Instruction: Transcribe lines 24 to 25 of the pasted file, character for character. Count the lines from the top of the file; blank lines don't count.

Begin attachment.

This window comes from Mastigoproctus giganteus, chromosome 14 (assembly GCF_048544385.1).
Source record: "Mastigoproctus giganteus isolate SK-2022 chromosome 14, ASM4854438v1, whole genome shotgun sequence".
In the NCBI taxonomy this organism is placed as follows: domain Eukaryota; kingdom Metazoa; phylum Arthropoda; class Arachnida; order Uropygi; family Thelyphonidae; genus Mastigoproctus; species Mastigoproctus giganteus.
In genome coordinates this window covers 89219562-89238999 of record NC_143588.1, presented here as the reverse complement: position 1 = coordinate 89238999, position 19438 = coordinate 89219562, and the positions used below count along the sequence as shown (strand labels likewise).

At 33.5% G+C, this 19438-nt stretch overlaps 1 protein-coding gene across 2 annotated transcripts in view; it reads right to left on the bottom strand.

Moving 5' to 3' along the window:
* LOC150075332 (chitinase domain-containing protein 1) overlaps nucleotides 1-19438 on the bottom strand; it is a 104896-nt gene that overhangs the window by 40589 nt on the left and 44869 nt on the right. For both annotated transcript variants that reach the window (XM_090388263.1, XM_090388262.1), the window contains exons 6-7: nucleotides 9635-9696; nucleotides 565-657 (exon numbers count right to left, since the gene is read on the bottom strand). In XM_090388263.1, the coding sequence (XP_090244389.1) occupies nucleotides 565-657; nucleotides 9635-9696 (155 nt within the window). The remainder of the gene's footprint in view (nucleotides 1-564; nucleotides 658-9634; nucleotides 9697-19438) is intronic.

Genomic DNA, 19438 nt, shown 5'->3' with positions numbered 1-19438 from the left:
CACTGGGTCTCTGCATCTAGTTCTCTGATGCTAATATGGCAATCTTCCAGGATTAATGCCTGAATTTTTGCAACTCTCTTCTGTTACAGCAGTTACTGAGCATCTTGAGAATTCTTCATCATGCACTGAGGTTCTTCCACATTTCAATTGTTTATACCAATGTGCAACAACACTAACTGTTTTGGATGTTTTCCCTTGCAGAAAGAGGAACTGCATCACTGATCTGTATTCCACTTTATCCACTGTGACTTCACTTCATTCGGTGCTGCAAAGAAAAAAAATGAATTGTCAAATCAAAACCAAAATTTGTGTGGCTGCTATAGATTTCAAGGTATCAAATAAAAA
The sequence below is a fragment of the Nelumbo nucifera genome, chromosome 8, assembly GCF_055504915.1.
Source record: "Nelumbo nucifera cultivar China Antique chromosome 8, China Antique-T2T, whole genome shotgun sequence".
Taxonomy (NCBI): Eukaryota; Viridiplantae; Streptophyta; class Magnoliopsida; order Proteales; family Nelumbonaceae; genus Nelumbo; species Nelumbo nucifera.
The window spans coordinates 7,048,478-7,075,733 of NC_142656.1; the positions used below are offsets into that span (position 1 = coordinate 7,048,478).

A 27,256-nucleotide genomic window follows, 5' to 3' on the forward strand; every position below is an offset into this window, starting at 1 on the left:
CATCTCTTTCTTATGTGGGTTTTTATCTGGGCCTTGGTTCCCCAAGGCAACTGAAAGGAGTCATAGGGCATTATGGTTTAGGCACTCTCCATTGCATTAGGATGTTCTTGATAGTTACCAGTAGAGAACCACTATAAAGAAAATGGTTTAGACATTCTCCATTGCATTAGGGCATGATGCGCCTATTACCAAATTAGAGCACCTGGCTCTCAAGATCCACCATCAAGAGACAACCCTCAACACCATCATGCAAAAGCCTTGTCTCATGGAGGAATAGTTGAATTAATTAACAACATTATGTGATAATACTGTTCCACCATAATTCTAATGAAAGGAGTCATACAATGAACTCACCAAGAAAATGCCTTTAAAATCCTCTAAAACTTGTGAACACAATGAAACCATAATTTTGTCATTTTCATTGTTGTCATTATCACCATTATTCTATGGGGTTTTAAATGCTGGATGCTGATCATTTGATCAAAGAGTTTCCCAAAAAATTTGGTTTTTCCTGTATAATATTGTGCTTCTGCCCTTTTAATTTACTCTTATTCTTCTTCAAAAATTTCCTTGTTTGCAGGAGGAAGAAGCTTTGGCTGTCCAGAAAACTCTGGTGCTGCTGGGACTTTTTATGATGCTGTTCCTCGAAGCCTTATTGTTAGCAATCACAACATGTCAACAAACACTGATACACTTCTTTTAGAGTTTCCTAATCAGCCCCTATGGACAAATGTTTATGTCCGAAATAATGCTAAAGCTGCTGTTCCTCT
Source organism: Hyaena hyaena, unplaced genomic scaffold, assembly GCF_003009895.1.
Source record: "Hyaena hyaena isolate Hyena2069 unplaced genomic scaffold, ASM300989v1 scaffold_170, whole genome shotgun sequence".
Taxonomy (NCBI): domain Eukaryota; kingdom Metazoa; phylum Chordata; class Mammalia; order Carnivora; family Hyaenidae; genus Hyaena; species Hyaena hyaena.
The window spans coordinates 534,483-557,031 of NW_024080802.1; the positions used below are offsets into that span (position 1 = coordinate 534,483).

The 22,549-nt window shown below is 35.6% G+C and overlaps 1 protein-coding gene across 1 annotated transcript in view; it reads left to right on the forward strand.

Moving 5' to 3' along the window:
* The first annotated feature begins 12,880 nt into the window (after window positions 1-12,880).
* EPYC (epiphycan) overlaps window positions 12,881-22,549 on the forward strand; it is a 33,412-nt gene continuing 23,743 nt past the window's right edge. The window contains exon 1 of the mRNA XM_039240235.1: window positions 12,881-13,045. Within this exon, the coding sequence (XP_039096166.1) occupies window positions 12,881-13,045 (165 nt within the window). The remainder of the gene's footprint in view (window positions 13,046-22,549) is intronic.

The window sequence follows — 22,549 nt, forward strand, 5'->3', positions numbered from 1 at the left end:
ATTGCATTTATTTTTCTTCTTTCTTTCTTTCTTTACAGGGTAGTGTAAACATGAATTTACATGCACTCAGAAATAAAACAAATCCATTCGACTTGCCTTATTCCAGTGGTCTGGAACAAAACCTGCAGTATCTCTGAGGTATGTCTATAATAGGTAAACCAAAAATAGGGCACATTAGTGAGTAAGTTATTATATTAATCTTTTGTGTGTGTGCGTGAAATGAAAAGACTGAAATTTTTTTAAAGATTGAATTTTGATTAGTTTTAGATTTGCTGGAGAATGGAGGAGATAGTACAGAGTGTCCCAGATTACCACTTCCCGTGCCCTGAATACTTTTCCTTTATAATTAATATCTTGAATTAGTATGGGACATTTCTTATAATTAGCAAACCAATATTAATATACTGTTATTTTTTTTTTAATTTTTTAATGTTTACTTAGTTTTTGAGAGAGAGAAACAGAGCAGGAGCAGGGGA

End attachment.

The window sequence follows — 22,549 nt, forward strand, 5'->3', positions numbered from 1 at the left end:
ATTGCATTTATTTTTCTTCTTTCTTTCTTTCTTTACAGGGTAGTGTAAACATGAATTTACATGCACTCAGAAATAAAACAAATCCATTCGACTTGCCTTATTCCAGTGGTCTGGAACAAAACCTGCAGTATCTCTGAGGTATGTCTATAATAGGTAAACCAAAAATAGGGCACATTAGTGAGTAAGTTATTATATTAATCTTTTGTGTGTGTGCGTGAAATGAAAAGACTGAAATTTTTTTAAAGATTGAATTTTGATTAGTTTTAGATTTGCTGGAGAATGGAGGAGATAGTACAGAGTGTCCCAGATTACCACTTCCCGTGCCCTGAATACTTTTCCTTTATAATTAATATCTTGAATTAGTATGGGACATTTCTTATAATTAGCAAACCAATATTAATATACTGTTATTTTTTTTTTAATTTTTTAATGTTTACTTAGTTTTTGAGAGAGAGAAACAGAGCAGGAGCAGGGGA